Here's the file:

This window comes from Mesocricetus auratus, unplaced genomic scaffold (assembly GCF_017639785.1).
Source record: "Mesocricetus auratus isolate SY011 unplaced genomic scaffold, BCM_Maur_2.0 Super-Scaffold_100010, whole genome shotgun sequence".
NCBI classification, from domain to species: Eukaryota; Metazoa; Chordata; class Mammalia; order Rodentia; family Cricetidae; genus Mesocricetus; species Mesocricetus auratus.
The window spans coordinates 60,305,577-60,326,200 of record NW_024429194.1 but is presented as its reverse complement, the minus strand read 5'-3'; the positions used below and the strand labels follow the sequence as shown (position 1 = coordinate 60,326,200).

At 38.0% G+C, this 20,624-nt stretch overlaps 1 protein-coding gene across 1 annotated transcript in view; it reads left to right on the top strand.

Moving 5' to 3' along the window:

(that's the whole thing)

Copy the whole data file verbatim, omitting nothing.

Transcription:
This window comes from Mesocricetus auratus, unplaced genomic scaffold (assembly GCF_017639785.1).
Source record: "Mesocricetus auratus isolate SY011 unplaced genomic scaffold, BCM_Maur_2.0 Super-Scaffold_100010, whole genome shotgun sequence".
NCBI classification, from domain to species: Eukaryota; Metazoa; Chordata; class Mammalia; order Rodentia; family Cricetidae; genus Mesocricetus; species Mesocricetus auratus.
The window spans coordinates 60,305,577-60,326,200 of record NW_024429194.1 but is presented as its reverse complement, the minus strand read 5'-3'; the positions used below and the strand labels follow the sequence as shown (position 1 = coordinate 60,326,200).

At 38.0% G+C, this 20,624-nt stretch overlaps 1 protein-coding gene across 1 annotated transcript in view; it reads left to right on the top strand.

Moving 5' to 3' along the window: